Thank you for posting this question. Firewall threat messages could possibly be attacks, but not necessarily as they could also be caused by misconfigurations or peculiarities in the network. In AOS, threats have been categorized and been assigned a weight based on their possible severity. Threats with a higher severity have the potential to be more compromising to hosts behind the firewall than threats with a lower severity.
The threat you have displayed above is a minor threat, and virtually can be ignored. You can disable this message from appearing on the CLI, per session, by issuing the no events command. For future reference I have detailed this particular threat below, as described in our IPv4 Firewall Protection in AOS guide:
Short Definition: Spoofing detected
Description: The firewall drops any packets with a source IP address that appears to be spoofed. The IPv4 route table is used to determine if a path to the source address is known (out of the IP interface from which the packet was received). For example, if a packet with a source IP address of 10.10.10.1 is received on interface FR 1.16 and no route to 10.10.10.1 (through interface FR 1.16) exists in the route table, the packet is dropped. Traffic that bypasses spoofing checks includes packets from the router itself, Dynamic Host Configuration Protocol (DHCP) traffic, multicast and routing protocol traffic, and Virtual Router Redundancy Protocol (VRRP) traffic. Spoofing detection can be turned off on individual ACPs to allow policy-based routing (PBR) or for any other case in which it would drop traffic that should not be dropped.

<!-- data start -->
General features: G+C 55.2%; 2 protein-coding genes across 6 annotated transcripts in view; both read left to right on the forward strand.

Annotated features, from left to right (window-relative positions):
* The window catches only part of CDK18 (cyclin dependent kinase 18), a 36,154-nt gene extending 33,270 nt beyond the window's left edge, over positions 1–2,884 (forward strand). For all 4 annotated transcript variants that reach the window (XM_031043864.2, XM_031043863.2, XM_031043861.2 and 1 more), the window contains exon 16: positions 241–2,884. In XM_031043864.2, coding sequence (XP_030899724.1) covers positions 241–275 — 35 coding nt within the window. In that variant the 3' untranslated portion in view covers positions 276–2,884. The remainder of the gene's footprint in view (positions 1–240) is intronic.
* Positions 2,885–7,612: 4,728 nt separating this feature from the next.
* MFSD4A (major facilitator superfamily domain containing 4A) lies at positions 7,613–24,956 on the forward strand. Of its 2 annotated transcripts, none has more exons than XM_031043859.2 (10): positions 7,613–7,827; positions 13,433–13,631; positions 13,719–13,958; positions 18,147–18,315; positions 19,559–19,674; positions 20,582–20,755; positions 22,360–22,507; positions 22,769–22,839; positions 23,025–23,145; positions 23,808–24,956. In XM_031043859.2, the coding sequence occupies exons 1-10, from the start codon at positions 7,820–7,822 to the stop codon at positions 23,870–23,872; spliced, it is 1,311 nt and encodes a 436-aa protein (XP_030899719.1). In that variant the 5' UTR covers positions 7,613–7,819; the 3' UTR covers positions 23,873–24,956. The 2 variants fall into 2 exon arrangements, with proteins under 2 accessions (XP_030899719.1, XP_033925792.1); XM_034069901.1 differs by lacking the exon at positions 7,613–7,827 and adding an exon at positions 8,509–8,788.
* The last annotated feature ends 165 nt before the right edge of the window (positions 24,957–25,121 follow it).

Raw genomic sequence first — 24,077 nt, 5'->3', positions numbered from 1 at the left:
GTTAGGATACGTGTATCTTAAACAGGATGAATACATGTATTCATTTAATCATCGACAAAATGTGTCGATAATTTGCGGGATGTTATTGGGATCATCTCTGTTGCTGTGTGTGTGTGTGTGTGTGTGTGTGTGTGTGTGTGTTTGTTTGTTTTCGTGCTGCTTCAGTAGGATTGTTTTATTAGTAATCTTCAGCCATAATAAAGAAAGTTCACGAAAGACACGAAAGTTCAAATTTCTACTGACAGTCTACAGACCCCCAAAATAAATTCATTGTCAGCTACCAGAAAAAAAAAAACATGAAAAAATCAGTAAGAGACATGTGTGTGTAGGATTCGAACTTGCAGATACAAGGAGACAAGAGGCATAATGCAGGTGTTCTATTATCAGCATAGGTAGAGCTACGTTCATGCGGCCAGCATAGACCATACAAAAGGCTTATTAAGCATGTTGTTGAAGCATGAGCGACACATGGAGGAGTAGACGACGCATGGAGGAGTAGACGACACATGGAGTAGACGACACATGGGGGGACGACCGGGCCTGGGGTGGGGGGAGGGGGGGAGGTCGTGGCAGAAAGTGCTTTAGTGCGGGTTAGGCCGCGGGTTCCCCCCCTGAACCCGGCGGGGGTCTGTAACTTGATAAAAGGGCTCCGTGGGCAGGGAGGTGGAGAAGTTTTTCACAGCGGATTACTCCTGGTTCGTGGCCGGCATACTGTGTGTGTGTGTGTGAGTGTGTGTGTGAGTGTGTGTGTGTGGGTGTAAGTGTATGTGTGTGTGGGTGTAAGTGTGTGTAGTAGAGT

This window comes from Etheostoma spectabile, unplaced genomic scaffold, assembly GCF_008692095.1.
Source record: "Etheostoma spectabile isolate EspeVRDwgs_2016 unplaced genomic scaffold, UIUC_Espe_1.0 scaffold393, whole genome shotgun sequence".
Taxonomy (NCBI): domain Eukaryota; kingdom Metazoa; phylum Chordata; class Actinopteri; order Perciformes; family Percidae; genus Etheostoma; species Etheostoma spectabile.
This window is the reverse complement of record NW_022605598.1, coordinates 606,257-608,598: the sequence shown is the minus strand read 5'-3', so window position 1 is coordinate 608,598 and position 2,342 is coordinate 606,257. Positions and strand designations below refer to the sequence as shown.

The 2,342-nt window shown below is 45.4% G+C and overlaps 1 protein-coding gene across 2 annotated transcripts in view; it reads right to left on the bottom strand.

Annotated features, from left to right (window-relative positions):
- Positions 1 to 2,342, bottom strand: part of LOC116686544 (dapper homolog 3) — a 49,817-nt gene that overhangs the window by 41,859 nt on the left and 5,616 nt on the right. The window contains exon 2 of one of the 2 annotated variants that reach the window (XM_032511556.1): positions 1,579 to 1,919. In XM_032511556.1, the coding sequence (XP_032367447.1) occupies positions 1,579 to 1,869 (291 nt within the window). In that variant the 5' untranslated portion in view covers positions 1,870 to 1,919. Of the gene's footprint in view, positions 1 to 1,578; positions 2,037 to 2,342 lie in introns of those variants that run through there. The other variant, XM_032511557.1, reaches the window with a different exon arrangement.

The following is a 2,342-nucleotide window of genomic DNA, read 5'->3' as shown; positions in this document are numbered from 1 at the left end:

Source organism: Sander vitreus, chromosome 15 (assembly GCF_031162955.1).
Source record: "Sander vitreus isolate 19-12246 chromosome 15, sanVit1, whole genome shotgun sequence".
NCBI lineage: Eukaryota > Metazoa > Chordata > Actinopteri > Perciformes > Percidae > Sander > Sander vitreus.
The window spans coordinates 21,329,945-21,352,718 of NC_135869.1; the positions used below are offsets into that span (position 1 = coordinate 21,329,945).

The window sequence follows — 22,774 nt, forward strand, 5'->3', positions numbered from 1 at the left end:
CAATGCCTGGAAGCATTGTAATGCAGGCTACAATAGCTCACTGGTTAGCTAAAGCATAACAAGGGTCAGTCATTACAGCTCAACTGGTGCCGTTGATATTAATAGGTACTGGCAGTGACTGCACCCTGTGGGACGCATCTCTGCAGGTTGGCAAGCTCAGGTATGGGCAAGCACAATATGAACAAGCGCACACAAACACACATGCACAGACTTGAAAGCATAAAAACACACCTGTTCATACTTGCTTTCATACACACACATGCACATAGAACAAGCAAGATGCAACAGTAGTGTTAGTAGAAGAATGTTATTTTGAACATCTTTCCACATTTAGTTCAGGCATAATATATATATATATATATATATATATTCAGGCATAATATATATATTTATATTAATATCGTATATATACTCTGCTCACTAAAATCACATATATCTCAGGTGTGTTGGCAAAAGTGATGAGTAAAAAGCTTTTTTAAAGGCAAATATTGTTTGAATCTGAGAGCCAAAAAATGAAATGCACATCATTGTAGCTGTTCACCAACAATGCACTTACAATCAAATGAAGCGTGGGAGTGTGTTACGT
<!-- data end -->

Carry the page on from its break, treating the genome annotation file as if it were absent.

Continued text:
Indicates the receipt of a packet on a different ACP than determined by a route lookup on the source of the packet. The firewall performs a route lookup on the source of packets to determine whether they have arrived on the correct ACP. A packet arriving on a different ACP than indicated by a route lookup may be spoofed. In certain routing configurations (e.g., when policy-based routing (PBR) can act on certain packets of the flow), you might want to allow traffic to arrive on an ACP that differs from the results of the route lookup. If this is desired, use the command no ip policy-class <name> rpf-check to disable the reverse path forwarding check for packets arriving at that ACP.
Action: The firewall drops the offending packet.
I hope that makes sense, but please do not hesitate to reply if you have further questions on this topic.
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